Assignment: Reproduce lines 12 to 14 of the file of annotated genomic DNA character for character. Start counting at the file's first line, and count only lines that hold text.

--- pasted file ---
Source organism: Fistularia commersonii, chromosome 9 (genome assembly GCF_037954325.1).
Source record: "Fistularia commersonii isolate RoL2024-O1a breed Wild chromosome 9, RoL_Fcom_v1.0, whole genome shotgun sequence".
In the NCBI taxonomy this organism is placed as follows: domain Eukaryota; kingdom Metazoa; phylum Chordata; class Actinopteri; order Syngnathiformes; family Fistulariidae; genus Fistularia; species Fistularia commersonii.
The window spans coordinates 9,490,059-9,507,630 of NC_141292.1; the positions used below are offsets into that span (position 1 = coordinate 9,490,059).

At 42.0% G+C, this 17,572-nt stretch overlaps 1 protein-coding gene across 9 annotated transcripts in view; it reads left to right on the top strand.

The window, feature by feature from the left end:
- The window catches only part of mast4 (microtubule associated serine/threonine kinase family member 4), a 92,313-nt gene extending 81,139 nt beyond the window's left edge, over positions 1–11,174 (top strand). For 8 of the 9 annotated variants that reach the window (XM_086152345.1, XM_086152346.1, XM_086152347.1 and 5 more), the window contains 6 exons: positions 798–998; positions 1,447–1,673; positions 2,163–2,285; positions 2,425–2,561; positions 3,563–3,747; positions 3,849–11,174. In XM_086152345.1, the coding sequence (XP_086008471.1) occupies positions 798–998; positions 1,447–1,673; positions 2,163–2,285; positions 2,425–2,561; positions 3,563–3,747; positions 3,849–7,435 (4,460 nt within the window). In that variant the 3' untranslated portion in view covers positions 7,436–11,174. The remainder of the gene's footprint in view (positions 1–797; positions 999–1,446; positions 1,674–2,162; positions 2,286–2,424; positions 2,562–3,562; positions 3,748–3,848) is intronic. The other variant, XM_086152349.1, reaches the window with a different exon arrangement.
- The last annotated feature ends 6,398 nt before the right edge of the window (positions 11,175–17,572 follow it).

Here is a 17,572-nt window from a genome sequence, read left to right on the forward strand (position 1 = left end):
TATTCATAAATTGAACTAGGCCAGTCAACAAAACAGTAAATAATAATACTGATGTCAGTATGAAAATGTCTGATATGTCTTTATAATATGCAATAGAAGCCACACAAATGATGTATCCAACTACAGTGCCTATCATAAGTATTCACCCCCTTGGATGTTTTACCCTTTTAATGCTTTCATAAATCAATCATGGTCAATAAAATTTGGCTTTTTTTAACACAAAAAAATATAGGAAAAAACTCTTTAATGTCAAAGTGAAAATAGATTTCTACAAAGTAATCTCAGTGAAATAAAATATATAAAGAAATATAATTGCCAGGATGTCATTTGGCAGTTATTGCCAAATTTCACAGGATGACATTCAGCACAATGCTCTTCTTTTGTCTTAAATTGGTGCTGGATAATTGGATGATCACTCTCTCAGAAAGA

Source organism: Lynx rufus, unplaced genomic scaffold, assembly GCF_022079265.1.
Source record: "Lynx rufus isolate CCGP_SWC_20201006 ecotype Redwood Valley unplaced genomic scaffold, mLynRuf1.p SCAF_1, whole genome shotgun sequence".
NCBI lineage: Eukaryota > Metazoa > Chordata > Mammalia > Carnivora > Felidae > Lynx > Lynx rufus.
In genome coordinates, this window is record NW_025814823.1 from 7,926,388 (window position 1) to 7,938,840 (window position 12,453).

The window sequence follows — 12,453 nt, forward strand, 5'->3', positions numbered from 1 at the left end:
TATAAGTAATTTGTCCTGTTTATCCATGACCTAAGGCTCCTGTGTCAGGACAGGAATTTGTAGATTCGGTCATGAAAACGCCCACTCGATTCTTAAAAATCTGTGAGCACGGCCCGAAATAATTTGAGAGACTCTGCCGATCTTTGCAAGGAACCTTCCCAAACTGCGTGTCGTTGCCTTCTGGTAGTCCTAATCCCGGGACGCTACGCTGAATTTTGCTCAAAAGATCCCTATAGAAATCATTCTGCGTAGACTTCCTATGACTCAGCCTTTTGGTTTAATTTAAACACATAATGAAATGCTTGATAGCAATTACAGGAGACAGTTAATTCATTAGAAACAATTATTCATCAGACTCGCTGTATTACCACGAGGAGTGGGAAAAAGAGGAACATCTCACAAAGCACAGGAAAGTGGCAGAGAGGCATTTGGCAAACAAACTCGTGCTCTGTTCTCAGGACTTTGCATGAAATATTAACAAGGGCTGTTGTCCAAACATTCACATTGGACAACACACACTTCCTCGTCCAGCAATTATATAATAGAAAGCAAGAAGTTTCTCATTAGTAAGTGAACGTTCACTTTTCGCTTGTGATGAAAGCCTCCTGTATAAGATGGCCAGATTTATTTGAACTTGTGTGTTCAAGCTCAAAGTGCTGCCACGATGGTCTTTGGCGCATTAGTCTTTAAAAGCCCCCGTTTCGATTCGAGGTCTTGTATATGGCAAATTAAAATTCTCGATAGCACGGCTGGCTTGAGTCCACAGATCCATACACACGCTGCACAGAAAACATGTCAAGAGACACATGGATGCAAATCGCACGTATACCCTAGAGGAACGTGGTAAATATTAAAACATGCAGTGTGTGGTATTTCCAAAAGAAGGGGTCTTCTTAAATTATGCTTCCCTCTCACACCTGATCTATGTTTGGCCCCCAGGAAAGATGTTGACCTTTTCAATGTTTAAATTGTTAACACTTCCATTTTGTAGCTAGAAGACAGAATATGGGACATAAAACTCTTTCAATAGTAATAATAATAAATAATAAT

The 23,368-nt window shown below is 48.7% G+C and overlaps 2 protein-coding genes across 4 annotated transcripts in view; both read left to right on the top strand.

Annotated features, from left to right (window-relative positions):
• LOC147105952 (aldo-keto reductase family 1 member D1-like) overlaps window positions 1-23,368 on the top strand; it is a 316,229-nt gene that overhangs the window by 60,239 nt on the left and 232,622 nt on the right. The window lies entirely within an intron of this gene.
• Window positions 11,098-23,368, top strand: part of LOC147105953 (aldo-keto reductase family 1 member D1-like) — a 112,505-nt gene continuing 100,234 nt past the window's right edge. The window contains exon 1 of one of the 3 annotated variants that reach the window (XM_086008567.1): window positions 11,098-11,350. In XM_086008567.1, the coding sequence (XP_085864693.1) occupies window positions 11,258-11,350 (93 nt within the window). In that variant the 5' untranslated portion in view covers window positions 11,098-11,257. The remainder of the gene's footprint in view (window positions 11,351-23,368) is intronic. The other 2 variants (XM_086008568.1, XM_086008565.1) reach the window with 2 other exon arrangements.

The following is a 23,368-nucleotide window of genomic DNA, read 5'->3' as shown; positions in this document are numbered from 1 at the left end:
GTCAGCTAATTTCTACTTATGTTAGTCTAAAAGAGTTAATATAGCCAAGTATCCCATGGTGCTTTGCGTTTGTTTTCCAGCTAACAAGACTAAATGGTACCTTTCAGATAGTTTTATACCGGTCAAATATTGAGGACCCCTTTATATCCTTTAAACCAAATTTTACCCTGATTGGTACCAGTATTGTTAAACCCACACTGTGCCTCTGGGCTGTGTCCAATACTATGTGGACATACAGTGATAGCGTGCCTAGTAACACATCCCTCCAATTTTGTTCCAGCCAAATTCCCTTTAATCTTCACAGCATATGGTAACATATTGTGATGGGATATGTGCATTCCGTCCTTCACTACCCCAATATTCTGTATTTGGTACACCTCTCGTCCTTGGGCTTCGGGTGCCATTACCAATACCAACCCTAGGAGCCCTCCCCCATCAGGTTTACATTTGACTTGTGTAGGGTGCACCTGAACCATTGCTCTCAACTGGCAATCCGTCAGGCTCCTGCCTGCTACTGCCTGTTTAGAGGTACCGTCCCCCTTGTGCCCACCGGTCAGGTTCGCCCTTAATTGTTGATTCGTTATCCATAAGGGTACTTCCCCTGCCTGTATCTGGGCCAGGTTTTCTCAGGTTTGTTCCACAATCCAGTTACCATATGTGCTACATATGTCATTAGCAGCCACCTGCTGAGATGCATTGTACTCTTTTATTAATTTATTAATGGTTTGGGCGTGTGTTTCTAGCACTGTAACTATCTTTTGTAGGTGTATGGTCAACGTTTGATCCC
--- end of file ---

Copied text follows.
Source record: "Lynx rufus isolate CCGP_SWC_20201006 ecotype Redwood Valley unplaced genomic scaffold, mLynRuf1.p SCAF_1, whole genome shotgun sequence".
NCBI lineage: Eukaryota > Metazoa > Chordata > Mammalia > Carnivora > Felidae > Lynx > Lynx rufus.
In genome coordinates, this window is record NW_025814823.1 from 7,926,388 (window position 1) to 7,938,840 (window position 12,453).